• Olivia
    2019-02-04 21:18

    I liked the first volume better. I had read a few issues of this as issues and it's a lot of lawyer business. Maybe the story is better understood reading all 12 issues in one go, but I felt a bit confused by the blue file thing.The art is still great! The use of color is really fabulous and works well with the blocky drawing style. I especially loved the scene where Daredevil gets her to come out at night and all you see is his silhouette in a hot pink sky. I really love the cover art. Kevin Wada will be at HeroesCon so you bet there will be a She-Hulk cover print on our wall in the next few months.However, I noticed more stereotypical female superhero comic poses that just made sigh loudly. They knew the comic was ending, were they trying to make up for having strong independent female characters or something? Maybe I'm being super picky but there are some weird, inhumanly possible butt poses in these issues that do not match up with the awesomeness of the characters.The great characters are still here! I so appreciate the inclusion of a variety of shapes and sizes (and color!). I wouldn't have a problem with handing this to a young girl.

  • Keith
    2019-02-07 17:26

    She-Hulk was one of those indie-styled superhero titles that I love to love, and in practice (lawyer pun) it was a pretty okay book. In its second and final volume, four issues are taken up with a somewhat sprawling Captain America/Daredevil court case crossover (which isn't as interesting as it sounds...did Cap do it?? PROBABLY NOT DUH), and the last two issues wrap up some kind of plotline I already forgot about despite the series being only 12 issues in total. These last two issues are at least quite weird in a way that is worth further exploration, but I wouldn't say anything about them made much sense. Normally I'd be all abut cheering for the underdog here, but to be honest, I can sort of see why She-Hulk died such a quick death at the newsstands. There were some excellent one-and-dones in the first volume, but for the most part She-Hulk is her own straight man, which doesn't leave her a lot of room to grow (Hulk pun). I'd definitely like to see the series return -- but maybe with more energy, and with a writer able to wring more out of the character.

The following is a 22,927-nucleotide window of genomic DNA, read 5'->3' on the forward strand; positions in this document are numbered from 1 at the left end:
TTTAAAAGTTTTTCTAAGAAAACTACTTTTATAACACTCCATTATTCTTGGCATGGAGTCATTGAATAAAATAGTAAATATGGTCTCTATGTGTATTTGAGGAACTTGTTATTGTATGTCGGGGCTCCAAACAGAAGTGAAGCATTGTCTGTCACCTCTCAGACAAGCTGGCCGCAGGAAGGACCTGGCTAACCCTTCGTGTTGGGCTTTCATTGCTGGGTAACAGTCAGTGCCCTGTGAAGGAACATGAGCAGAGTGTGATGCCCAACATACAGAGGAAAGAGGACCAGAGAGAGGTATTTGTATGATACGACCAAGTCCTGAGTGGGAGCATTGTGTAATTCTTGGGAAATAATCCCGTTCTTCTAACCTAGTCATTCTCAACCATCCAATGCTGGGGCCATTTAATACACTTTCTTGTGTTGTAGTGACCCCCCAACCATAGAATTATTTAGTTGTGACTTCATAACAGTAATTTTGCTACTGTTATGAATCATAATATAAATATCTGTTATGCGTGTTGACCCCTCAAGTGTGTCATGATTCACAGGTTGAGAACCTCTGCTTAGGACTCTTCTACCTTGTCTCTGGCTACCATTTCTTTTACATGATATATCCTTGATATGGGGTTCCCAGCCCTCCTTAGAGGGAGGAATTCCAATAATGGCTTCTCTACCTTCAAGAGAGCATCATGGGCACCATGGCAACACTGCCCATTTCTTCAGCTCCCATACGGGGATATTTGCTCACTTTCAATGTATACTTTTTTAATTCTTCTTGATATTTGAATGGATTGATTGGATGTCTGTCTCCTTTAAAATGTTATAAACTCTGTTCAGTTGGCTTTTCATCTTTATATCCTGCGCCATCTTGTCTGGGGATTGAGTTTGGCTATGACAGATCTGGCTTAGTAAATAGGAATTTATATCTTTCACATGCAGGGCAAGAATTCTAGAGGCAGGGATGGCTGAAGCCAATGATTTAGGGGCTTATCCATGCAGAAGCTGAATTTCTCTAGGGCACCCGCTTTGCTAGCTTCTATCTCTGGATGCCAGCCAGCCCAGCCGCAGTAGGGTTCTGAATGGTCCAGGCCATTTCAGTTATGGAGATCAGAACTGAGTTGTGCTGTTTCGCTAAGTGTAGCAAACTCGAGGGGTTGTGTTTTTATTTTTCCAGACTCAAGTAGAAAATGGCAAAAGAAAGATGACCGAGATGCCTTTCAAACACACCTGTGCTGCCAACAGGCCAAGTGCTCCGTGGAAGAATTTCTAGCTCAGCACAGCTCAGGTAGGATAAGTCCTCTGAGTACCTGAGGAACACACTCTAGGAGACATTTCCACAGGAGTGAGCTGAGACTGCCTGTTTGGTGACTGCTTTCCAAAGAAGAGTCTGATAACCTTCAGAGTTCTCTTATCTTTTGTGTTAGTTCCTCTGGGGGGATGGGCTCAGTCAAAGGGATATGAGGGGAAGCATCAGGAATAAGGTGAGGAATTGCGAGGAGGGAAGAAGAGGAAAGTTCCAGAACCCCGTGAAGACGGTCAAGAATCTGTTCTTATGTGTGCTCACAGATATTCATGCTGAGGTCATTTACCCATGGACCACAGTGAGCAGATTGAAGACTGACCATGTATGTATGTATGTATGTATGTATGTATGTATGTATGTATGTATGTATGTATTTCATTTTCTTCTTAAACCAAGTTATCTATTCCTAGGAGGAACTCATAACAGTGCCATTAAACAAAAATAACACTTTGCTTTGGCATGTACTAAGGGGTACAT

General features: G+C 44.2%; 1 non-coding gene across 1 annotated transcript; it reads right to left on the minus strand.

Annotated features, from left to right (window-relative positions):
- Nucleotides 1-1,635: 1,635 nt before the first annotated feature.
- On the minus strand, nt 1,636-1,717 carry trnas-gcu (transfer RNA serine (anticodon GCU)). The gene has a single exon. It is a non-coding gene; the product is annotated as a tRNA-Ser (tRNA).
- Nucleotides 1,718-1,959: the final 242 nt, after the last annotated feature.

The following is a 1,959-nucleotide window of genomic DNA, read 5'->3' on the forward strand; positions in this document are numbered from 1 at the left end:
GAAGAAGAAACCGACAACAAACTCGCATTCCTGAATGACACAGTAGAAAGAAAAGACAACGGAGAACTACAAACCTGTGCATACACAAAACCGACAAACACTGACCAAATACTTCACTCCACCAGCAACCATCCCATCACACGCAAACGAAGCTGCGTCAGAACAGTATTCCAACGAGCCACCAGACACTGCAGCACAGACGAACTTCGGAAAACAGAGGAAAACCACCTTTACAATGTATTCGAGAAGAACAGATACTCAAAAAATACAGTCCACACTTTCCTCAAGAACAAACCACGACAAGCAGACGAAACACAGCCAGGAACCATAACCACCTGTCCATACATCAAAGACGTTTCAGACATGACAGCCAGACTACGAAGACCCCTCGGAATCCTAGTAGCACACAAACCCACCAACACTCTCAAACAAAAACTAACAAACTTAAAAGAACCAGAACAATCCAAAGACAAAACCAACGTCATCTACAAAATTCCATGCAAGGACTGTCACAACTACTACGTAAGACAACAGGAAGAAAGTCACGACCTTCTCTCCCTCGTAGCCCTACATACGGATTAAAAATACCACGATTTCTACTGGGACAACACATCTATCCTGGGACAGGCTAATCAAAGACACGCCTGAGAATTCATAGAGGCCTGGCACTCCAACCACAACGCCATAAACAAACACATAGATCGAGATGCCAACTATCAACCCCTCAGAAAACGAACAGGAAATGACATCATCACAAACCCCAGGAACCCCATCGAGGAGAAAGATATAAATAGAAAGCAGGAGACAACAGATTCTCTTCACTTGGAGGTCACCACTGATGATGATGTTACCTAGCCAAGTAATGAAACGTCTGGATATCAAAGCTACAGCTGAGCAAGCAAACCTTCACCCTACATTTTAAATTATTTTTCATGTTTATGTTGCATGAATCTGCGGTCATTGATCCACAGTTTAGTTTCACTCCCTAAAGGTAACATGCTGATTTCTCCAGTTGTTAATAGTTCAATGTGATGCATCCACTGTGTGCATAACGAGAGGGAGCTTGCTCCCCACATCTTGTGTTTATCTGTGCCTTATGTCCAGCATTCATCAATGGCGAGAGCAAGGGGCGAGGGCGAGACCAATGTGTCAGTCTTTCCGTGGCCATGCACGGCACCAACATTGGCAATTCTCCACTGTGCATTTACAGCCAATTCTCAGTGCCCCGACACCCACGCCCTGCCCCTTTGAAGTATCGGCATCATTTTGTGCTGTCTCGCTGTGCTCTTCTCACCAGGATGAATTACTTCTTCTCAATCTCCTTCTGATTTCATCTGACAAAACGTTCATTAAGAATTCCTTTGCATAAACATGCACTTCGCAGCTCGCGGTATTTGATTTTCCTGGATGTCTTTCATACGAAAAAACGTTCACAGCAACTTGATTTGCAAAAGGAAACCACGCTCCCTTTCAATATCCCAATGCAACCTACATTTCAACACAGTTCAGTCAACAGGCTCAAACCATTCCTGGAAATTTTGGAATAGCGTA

• Mike
    2019-02-10 21:32

    Courtroom drama, with only a dash of fists, humour or fun? I mean, "wrote what you know" but let's not turn this book into a turgid Law & Order. Maybe that's why this book ended - not because of some arbitrary editorial marketing decision - always with the Issue #1's - but because Soule was taking the lazy (and not-so-entertaining) way out. As perfect as it is for a lawyer to write a book about a superhero lawyer, ginning up a convoluted storyline about legal mishaps of Captain America is quite a stretch dude - and a complete ware if a premise if there's nothing entertaining you do once we uncover the twist. Cut the mumbo-jumbo in half, then send the spandex set off on an adventure for god's sake, not this boring-ass wrap-up. It's like Soule doesn't know how to write superhero comics eh?

  • Chessa
    2019-01-20 19:07

    Oh man, I'm bummed that there are no more in this series to read! I was pretty lukewarm on the first volume, but this one really grabbed me, particularly the Captain America storyline. I think the Blue File storyline was tired and boring - I didn't care about it last volume and I didn't care much about it this time - but the other storylines were great! The characters really grew on me, and I'm sad that I can't find out more about Angie Huang and Hei-Hei. I guess I'll have to console myself with reading Hellcat!

  • Christina
    2019-02-18 21:33

    Though I did enjoy this run and Soule's writing of the character, this volume was lacking - especially for the series conclusion. There was so much buildup with the "blue file" and Cap's case and then it wrapped up too quickly and was just, well, kind of boring. The end did pique my curiosity, with a new resident moving into the office space next to She-Hulk's...and they will continue to annoy each other in his series, so all is not really lost.I will miss this writer/artist pairing though; they sure made a good team.

  • Arsénico
    2019-01-25 22:05

    Me ha encantado este segundo tomo. El trío que hacen Hulka, Matt Murdock y el Capitán América es genial, además de Gata Infernal y el resto de secundarios. Me encanta que se vea el lado más humano de Hulka, como mujer y como abogada que lucha por lo que cree y que recurre a sus poderes solo cuando no le queda más opción. Y el dibujo de Pulido, genialoso. Menos mal que en este tomo no tenemos cambio de dibujante.

  • Jasmine
    2019-01-27 15:28

    The cancelation of this series is a CRIME. We have Hank Pym attacked by a bird, Hellcat being a sneak their, and delicious procedural courtroom drama. The end of it seems pretty hasty, but I understand that was out of the writers' hands.

  • Diz
    2019-02-16 15:18

    At first the art didn't appeal to me, but I started to like it a bit after I got into it. Overall, the stories are OK, but I'm not really a big fan of courtroom drama in my superhero books.

  • Aaron
    2019-02-06 21:26